Coaching provides timely and pertinent resources for the challenges, projects, tasks, and situations faculty and academic administrators face on a daily basis.

Coaching sessions can include:

  • Personal goal setting (leadership role choices, research/teaching/service balance, work/life balance, career advancement)
  • Training in how to think strategically about organizational realities, including how to navigate the system, how to initiate change, how to leverage resources, etc.
  • Assessment and development of leadership skills and style, including managing people, delegation, consensus-building, meeting and project management, mentoring, working with department staff, communication and negotiation, etc.
  • Problem solving regarding specific situations, people, and other challenges
  • Strategies for negotiating the ways that social identity (gender, race/ethnicity, sexual orientation, etc.) can impact the experiences of individuals and of departments
  • Strategies on how to work effectively within the norms and expectations of academia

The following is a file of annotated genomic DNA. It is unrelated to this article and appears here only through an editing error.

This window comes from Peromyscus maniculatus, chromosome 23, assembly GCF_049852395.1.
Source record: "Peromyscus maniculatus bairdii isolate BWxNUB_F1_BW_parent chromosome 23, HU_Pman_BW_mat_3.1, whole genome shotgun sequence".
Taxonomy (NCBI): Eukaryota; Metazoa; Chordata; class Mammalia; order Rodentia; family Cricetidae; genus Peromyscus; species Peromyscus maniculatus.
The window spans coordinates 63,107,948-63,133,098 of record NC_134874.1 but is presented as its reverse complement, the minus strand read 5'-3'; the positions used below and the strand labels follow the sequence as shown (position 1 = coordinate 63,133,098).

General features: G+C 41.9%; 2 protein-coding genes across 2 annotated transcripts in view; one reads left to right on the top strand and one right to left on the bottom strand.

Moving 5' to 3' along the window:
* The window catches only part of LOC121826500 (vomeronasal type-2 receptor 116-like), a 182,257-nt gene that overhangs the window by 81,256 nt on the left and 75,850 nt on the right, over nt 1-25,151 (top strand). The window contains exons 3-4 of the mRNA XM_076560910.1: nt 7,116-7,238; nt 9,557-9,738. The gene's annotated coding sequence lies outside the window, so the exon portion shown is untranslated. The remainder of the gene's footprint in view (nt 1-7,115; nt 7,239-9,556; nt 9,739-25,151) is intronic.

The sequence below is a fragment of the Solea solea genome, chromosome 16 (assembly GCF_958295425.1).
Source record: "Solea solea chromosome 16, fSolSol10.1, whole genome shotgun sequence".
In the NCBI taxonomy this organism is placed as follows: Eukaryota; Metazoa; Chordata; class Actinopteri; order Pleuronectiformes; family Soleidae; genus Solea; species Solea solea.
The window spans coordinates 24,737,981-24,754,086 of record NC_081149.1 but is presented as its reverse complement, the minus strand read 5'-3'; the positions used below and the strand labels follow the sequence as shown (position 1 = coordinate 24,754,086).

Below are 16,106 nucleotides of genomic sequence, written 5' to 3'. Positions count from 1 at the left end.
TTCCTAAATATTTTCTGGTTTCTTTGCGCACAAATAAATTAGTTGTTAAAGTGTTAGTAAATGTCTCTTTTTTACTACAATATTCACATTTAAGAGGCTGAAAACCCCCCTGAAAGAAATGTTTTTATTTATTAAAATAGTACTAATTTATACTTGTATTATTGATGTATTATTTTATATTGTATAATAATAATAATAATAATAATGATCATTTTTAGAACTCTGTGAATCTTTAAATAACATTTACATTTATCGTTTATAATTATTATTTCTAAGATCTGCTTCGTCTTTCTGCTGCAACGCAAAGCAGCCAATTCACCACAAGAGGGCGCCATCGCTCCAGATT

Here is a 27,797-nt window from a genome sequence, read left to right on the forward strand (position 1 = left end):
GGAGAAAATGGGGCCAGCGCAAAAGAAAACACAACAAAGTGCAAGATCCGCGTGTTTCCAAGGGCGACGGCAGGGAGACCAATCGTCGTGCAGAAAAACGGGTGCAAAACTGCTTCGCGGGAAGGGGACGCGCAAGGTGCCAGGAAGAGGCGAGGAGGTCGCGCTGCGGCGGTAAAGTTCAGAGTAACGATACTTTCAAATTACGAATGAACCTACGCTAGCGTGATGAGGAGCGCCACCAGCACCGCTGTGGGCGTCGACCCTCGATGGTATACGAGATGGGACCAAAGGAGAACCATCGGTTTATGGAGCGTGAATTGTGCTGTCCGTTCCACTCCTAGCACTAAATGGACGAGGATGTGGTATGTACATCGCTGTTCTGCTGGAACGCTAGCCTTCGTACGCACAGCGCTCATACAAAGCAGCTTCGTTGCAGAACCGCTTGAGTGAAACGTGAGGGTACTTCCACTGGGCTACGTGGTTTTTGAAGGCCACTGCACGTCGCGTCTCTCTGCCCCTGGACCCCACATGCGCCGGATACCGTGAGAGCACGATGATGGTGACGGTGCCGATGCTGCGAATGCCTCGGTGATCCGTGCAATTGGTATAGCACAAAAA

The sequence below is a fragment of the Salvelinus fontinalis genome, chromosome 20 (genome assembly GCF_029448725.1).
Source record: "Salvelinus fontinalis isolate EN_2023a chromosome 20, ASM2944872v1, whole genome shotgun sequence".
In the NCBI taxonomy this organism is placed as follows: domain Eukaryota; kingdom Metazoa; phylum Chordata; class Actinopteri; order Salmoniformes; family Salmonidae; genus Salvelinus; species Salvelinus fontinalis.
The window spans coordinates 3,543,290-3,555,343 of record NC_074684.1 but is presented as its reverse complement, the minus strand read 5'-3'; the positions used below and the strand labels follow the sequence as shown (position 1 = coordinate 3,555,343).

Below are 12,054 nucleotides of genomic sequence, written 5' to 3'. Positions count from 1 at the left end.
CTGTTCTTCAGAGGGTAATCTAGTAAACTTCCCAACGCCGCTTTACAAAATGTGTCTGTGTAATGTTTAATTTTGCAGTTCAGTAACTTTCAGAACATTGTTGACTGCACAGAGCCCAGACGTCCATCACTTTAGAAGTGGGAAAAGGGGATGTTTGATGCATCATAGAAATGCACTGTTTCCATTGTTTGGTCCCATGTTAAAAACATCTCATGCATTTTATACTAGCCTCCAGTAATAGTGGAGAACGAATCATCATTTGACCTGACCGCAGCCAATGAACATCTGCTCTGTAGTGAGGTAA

Those who have taken advantage of these services (including me) have been universally pleased by them.
Dean at a large research university

Coaching contracts are available for individuals (who may pay out-of-pocket, or through designated university funding) or for departments, schools, colleges, or universities who wish to provide this as faculty development resource. With either approach, all coaching is conducted as a confidential relationship between the coach and the individual being coached.

NPR recently interviewed an academic surgeon on coaching - see highlights here (or listen to the whole interview):